Defendant next contends the two counts in the information were duplicitous since they were based upon one transaction. He argues a fair trial was not afforded him because he was required to defend against two charges carved out of a single act. The law in this area has been adequately considered in Wiebe v. Hudspeth, 163 Kan. 30, 180 P.2d 315; Wagner v. Edmondson, 178 Kan. 554, 290 P.2d 98; State v. Brown, 181 Kan. 375, 312 P.2d 832; Lawton v. Hand, 186 Kan. 385, 350 P.2d 28; State v. Gauger, 200 Kan. 515, 438 P.2d 455; Coverly v. State, 208 Kan. 670, 493 P.2d 261; Cox v. State, 208 Kan. 190, 490 P.2d 381; State v. Campbell, 210 Kan. 265, 500 P.2d 21; and State v. Cory, 211 Kan. 528, 506 P.2d 1115. The law is codified in K.S.A. 1973 Supp. 21-3107.

*544 In State v. Cory, supra, the test as to duplicity is stated as follows:

"... When two offenses are charged in separate counts of one information the test to be applied is not whether the facts actually proved at trial are used to support the conviction of two offenses, it is whether the necessary elements of proof of the one crime are included in the other." (p. 530.)

One may attempt to influence a judicial officer without the use of threat. One may make a terroristic threat without attempting to influence a judicial officer. Each count comprises an offense requiring proof of an element not requisite in the other. Here a single criminal transaction may well have constituted two separate offenses because the elements required to prove each were not the same or included in the other. The counts are not duplicitous.

Appellant next argues that the trial court erred in admitting in evidence the complaint from Case 69-CR-1077 (the 1969 case). Appellant contends this evidence to be prejudicial and immaterial in the present case, relying on K.S.A. 60-455.

K.S.A. 60-455 should be read and understood to mean that unless the evidence submitted is relevant to prove some other issue other than the propensity of a defendant to commit crime it should not be admitted. Justice Schroeder in State v. Wright, 194 Kan. 271, 274, 398 P.2d 339, in reviewing the application of K.S.A. 60-455, stated:

"Exceptions, however, were recognized to the foregoing rule. It was held that evidence which legitimately tends to support the charge or show the intent with which it is committed is not to be excluded on the ground that it will prove other offenses...." (p. 274.)

State v. Davis, 213 Kan. 54, 515 P.2d 802, holds that relevancy is the primary test of admissibility of evidence of past crimes. But that even though relevant a trial judge must weigh the probative value of such evidence against the risk of undue prejudice. In the present case it appears clear that evidence of the complaint in case 69-CR-1077 was relevant to show appellant's motive and intent in threatening Judge Kritikos. The trial court in keeping within guidelines set out in State v. Davis, supra, State v. Clingerman, 213 Kan. 525, 516 P.2d 1022, and State v. Bly, 215 Kan. 168, 523 P.2d 397, limited the jury's use of the prior complaint solely to establishing the intent and motive of defendant when he called the judge.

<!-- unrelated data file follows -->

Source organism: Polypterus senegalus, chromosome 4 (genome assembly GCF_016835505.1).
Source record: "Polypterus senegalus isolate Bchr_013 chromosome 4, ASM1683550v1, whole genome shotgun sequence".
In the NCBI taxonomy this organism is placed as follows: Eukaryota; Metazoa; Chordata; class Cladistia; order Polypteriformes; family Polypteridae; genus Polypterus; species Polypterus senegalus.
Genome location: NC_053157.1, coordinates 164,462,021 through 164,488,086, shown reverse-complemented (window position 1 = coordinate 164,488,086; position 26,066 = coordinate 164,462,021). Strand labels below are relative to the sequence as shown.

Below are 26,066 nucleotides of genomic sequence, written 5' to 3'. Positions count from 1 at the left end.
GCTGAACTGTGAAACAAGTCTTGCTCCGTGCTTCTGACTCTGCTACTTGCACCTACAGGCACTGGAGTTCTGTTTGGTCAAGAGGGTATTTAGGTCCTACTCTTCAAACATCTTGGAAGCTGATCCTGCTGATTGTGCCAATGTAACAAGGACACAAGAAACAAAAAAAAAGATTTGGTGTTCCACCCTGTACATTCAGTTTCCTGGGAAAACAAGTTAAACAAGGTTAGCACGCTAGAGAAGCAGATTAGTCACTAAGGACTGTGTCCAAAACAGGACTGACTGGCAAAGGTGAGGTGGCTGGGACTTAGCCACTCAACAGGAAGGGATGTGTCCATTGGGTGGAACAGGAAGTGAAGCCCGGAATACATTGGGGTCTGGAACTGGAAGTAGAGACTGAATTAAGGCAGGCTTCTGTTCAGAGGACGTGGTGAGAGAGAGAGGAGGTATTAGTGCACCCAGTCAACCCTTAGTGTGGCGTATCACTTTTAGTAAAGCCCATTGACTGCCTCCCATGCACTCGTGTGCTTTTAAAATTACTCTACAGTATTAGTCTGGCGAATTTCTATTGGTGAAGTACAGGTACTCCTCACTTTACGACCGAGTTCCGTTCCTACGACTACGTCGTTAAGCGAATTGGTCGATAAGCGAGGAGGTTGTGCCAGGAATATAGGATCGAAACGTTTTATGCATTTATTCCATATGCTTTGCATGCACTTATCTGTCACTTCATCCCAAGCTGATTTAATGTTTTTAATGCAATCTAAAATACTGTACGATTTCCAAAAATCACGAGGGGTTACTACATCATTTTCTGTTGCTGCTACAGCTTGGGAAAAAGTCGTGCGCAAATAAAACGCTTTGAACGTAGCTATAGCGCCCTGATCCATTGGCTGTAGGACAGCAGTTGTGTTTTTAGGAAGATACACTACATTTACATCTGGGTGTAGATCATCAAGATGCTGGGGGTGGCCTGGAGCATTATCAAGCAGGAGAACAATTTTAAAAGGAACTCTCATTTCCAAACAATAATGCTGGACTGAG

Appellant further contends that prior crimes must be similar to a pending charge before evidence of them may be admitted under K.S.A. 60-455. State v. Jenkins, 203 Kan. 354, 454 P.2d 496, states that the similarity of the two offenses may make the prior conviction *545 relevant. But Jenkins also recognizes that similarity is not required if evidence of the prior conviction is relevant and has probative value for some purpose enumerated in K.S.A. 60-455. In the present case the prior complaint against defendant was relevant to show motive and intent.

Appellant finally contends there did not exist substantial competent evidence to convict appellant of a terroristic threat. We disagree. The rule in a criminal case is that upon a review of the sufficiency of evidence the supreme court will examine the record to determine whether from all the facts and circumstances the jury could reasonably have drawn an inference of guilt. State v. O'Neal, 204 Kan. 226, 461 P.2d 801; State v. Trotter, 203 Kan. 31, 453 P.2d 93.

State v. Kelly, 210 Kan. 192, 499 P.2d 1040, states:

"Before a verdict of guilty, which has been approved by the district court, may be set aside because of insufficient evidence, it must clearly be shown that upon no hypothesis whatever is there substantial evidence to support the conclusion reached by the district court." (Syl. ¶ 3.)

It appears from the record that there is a sound basis in the evidence for a reasonable inference that Galen J. Torline telephoned Judge Kritikos with the purpose and intent of making a terroristic threat. (See State v. Gunzelman, 210 Kan. 481, 502 P.2d 705.)

Accordingly the judgment of conviction and sentence is affirmed as to the charge of terroristic threat under K.S.A. 1973 Supp. 21-3419 and reversed on the charge of attempting to improperly influence a judicial officer under K.S.A. 1973 Supp. 21-3815.